If you are reading this and have experienced gaslighting, please know that you are not alone. There is truth in what you are going through, and it is not inescapable. You are not alone. You are not wrong. How you experience the world matters, and no one has the right to take that away from you.
reading this post I found interesting. thinking of a couple of things that come to mind which I might ask if it’s considered gaslighting. Often times I’m frustrated at how slow the progress is when it comes to finding employment. at the appointment before this most recent one, I was feeling a bit down that things weren’t moving anywhere as far as finding jobs goes. my case worker said to me she could see the negativity and tried to get me to think positive by trying to think of at least 3 things positive that had happened within the last 24 hours. I felt like saying “this is not a counciling session and you’re no councillor” or “don’t patronise me” often times when I grumble about how slow it is to find work people say “oh it’ll happen”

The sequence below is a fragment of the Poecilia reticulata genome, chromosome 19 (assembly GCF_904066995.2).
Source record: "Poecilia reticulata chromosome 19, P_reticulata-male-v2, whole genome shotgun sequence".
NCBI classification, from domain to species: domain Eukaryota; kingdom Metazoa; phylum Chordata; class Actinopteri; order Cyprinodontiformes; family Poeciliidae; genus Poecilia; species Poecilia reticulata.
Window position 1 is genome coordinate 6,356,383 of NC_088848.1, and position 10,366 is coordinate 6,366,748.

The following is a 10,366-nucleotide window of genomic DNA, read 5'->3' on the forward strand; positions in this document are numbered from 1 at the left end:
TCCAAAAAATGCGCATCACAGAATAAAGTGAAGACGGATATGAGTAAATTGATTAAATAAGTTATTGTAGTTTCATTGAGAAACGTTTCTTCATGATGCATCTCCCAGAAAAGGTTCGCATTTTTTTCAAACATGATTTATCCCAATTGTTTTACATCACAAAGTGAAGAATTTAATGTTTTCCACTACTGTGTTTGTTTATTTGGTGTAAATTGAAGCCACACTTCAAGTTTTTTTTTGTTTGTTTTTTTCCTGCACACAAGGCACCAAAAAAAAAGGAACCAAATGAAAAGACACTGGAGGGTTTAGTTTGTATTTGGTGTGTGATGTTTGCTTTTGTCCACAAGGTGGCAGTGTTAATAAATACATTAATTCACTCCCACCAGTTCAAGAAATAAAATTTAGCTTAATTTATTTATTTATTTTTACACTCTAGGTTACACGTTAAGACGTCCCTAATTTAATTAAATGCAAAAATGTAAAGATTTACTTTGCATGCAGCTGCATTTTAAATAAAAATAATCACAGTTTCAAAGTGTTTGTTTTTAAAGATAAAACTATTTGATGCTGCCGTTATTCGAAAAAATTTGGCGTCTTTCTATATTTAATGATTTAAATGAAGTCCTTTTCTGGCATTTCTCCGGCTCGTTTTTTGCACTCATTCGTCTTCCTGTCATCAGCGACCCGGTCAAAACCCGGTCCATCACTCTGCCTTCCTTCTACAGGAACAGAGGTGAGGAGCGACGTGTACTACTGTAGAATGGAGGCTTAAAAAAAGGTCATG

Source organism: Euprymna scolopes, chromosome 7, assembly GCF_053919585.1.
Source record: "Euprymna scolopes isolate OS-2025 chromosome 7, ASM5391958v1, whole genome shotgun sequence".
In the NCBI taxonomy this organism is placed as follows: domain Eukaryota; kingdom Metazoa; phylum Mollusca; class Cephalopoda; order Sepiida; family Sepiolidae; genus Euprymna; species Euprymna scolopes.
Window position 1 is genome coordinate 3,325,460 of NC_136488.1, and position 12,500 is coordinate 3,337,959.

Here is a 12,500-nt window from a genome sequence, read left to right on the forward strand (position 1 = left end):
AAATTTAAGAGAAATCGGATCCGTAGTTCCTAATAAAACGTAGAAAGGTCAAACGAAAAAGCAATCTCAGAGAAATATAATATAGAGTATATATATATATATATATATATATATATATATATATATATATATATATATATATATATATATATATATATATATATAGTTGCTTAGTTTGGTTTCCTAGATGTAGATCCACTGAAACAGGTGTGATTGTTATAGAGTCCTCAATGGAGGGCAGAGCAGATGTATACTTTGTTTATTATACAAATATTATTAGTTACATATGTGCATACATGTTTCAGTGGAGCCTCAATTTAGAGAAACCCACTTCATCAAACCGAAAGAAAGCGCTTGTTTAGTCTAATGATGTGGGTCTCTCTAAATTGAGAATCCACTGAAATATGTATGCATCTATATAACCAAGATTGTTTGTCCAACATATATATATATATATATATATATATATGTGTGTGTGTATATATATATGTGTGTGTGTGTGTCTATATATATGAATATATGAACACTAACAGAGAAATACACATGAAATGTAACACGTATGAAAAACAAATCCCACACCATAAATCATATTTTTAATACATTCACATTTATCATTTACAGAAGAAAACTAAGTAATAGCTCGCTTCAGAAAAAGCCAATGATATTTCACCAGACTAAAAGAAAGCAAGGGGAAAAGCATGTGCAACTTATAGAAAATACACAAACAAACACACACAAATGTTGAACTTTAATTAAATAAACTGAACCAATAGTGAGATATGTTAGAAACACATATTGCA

Steve Sawczyn said: